People say Christmas is the most wonderful time of the year. From hanging stockings above the fireplace, to picking out the perfect Christmas tree, there’s so much happiness to celebrate. But the fun part about the holidays that makes them extra special are the smaller family traditions that carry over from generation to generation. Whether your family celebrates a religious festival, like Christmas or Hanukkah, or a more secular occasion, every family is sure to have their own set of rituals or customs that make the holiday season so special.
With Christmas right around the corner, here are some of the more unique ways children and families around the world celebrate this special time of year.
Philippines: Giant Lantern Festival
Known in Spanish as the Ligligan Parul Sampernandu, each year in the city of San Fernando on the Saturday before Christmas Eve, a Giant Lantern Festival takes place. The festival attracts viewers from all over the country and even across the world. Eleven villages throughout the capital take part in the festival as they try to build the most elaborate and complex lantern. When this festival originated, the lanterns were simply small creations made from Japanese origami paper, however, over the years the festival has evolved into an artistic competition and today’s lanterns are made from a variety of different materials and are even illuminated by electric lights.
Iceland: 13 Yule Lads of the Land
Why have just one Santa Claus when you can have 13? That’s what the children of Iceland sure do believe! On the 13 days leading up to Christmas, 13 troll-like characters come out to play. Known as the ‘Yule Lads’, these creatures travel all across the country visiting the children of the land. For each night of Yuletide, children place their best shoes out on the window sill in hopes that a different Yule Lad will pay them a visit leaving gifts for the nice girls and boys and rotting potatoes for those who are naughty.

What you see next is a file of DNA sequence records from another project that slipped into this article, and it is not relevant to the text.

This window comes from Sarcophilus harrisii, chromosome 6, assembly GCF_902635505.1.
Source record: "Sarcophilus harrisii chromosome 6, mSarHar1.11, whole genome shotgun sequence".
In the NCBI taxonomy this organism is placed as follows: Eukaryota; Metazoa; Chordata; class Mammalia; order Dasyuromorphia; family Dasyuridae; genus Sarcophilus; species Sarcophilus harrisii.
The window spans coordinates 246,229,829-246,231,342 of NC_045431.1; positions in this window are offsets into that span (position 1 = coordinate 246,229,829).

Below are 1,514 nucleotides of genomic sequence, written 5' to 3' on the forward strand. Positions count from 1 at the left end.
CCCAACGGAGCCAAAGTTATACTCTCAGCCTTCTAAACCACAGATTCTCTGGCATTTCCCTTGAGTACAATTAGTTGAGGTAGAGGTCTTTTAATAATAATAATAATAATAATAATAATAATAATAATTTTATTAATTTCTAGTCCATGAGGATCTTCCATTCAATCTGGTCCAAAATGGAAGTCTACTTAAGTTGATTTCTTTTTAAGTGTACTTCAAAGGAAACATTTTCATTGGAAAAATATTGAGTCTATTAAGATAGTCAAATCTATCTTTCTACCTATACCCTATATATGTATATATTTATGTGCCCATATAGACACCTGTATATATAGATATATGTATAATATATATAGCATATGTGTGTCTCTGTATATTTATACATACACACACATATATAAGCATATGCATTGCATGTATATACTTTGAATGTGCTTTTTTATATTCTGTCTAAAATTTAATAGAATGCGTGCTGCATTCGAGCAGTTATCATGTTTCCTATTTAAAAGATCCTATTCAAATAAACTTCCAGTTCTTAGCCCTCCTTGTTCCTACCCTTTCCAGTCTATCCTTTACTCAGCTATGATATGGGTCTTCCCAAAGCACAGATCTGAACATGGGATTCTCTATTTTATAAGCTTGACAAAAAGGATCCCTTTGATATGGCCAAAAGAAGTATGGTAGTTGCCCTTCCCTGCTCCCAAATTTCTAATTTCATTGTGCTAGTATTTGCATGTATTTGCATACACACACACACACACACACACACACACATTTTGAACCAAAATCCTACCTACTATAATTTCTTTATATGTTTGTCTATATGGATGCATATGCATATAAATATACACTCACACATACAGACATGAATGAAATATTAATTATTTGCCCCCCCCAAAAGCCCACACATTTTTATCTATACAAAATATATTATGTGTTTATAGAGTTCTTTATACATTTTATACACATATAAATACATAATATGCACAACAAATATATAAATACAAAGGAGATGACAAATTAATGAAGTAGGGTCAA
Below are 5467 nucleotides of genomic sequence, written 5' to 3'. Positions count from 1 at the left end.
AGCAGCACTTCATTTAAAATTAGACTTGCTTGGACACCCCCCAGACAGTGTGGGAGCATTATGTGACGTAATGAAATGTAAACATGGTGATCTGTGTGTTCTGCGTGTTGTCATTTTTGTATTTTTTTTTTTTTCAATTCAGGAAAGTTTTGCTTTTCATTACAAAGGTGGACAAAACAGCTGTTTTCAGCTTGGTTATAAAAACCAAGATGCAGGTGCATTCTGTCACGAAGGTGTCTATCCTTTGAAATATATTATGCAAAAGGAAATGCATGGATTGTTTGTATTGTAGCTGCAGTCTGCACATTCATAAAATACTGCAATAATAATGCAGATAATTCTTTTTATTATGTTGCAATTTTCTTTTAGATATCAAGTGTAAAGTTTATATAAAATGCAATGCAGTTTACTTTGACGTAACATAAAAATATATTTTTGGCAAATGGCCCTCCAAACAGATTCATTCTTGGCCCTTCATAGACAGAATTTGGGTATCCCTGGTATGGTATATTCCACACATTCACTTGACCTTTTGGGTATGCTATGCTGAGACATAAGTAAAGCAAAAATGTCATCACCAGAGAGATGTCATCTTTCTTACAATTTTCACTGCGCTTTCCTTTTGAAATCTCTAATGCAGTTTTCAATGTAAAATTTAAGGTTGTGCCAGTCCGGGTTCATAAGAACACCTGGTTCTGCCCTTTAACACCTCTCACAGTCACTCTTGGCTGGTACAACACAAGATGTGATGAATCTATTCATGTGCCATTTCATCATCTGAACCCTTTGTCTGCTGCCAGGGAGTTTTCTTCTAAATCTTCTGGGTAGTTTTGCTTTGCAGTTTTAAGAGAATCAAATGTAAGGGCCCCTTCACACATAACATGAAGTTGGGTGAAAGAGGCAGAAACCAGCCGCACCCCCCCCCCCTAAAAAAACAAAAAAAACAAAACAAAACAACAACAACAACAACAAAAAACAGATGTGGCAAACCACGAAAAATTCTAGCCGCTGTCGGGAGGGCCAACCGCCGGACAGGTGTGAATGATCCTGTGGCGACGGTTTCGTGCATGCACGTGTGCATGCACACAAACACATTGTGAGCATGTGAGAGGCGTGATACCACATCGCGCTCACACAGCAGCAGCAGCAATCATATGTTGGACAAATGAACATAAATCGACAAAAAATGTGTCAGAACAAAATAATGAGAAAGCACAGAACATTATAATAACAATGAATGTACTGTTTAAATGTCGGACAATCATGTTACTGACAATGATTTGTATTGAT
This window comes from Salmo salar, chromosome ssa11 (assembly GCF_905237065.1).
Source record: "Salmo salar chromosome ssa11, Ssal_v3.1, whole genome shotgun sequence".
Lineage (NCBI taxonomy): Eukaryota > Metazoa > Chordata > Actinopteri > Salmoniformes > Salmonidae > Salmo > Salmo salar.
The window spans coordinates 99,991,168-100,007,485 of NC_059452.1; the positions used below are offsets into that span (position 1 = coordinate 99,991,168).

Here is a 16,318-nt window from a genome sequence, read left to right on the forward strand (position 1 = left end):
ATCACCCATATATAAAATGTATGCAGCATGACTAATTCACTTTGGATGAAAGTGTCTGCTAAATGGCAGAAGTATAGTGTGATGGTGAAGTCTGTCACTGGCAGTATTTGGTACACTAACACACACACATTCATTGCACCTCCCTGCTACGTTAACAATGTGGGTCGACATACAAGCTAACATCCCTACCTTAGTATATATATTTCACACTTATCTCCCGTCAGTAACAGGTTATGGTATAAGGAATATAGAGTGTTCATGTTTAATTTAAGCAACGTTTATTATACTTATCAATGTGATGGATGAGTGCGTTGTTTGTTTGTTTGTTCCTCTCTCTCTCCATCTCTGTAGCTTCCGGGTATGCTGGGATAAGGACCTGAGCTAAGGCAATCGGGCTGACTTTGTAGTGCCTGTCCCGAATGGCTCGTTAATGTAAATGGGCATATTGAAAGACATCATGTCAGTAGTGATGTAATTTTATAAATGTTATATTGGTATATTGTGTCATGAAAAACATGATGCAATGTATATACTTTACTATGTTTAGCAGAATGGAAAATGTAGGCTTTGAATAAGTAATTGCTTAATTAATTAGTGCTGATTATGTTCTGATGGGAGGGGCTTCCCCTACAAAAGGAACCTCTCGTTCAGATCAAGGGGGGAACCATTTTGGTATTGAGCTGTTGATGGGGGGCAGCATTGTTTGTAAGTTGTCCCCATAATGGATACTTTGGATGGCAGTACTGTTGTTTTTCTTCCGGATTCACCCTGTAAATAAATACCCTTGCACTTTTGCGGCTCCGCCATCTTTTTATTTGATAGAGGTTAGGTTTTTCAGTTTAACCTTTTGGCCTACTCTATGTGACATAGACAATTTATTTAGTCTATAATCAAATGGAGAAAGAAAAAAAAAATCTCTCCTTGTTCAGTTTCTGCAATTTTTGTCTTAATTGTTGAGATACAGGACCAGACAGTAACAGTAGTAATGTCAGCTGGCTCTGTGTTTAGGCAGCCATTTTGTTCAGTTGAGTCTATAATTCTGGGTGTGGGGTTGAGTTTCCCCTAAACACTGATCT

Oaxaca, Mexico: Smashing of the Plates
In the popular city of Oaxaca, Mexico, a tradition known in Spanish as a ‘posada’ takes place. On Christmas eve, door to door processions occur in which residents reenact Mary and Joseph’s search for shelter. At the end of the parade near the cathedral, the traditional breaking of the plates begins. People in the city buy plates of crispy donuts topped with sugar and syrup from pop up stands throughout the town and smash the ceramic plates on the ground in order to signify the end of the old year and the start of something new. For the finale of the ceremony, the sky explodes with a beautiful display of fireworks.
Ukraine: The Legend of the Spider Web
In the Ukraine, legend has it that there was once a poor widow who found a Christmas tree growing in her yard in the middle of the summer. Her family never had money to afford a Christmas tree and therefore her children were thrilled to finally have a tree, yet she had no money to spend on decorations. When the family awoke on Christmas morning, to their surprise, a spider had spun a web all around the tree, decorating it for them. When the youngest child opened the window on Christmas morning and let the light shine through the window onto the web, it turned into silver and gold. Based on that legend, families in the Ukraine hide toy spider webs in their trees and believe that whoever finds the web on Christmas day will have a year filled with good luck and fortune.
Venezuela: Rollerblading Through the Streets
On Christmas morning in Caracas, Venezuela the streets are closed to cars so that local residents can rollerblade their way to church. For reasons known only to them, they head to Christmas mass on roller skates. This unique tradition has become so popular that roads across the city are closed down for cars so that people can safely skate to Christmas mass, often dressed in their favorite Santa Claus apparel.
Christmas is a holiday that is celebrated all over the world, yet every community has developed their own traditions for the holiday. These were some of our favorites from around the globe. What does your family do each year?
We wish you a very merry Christmas and a safe and healthy New Year!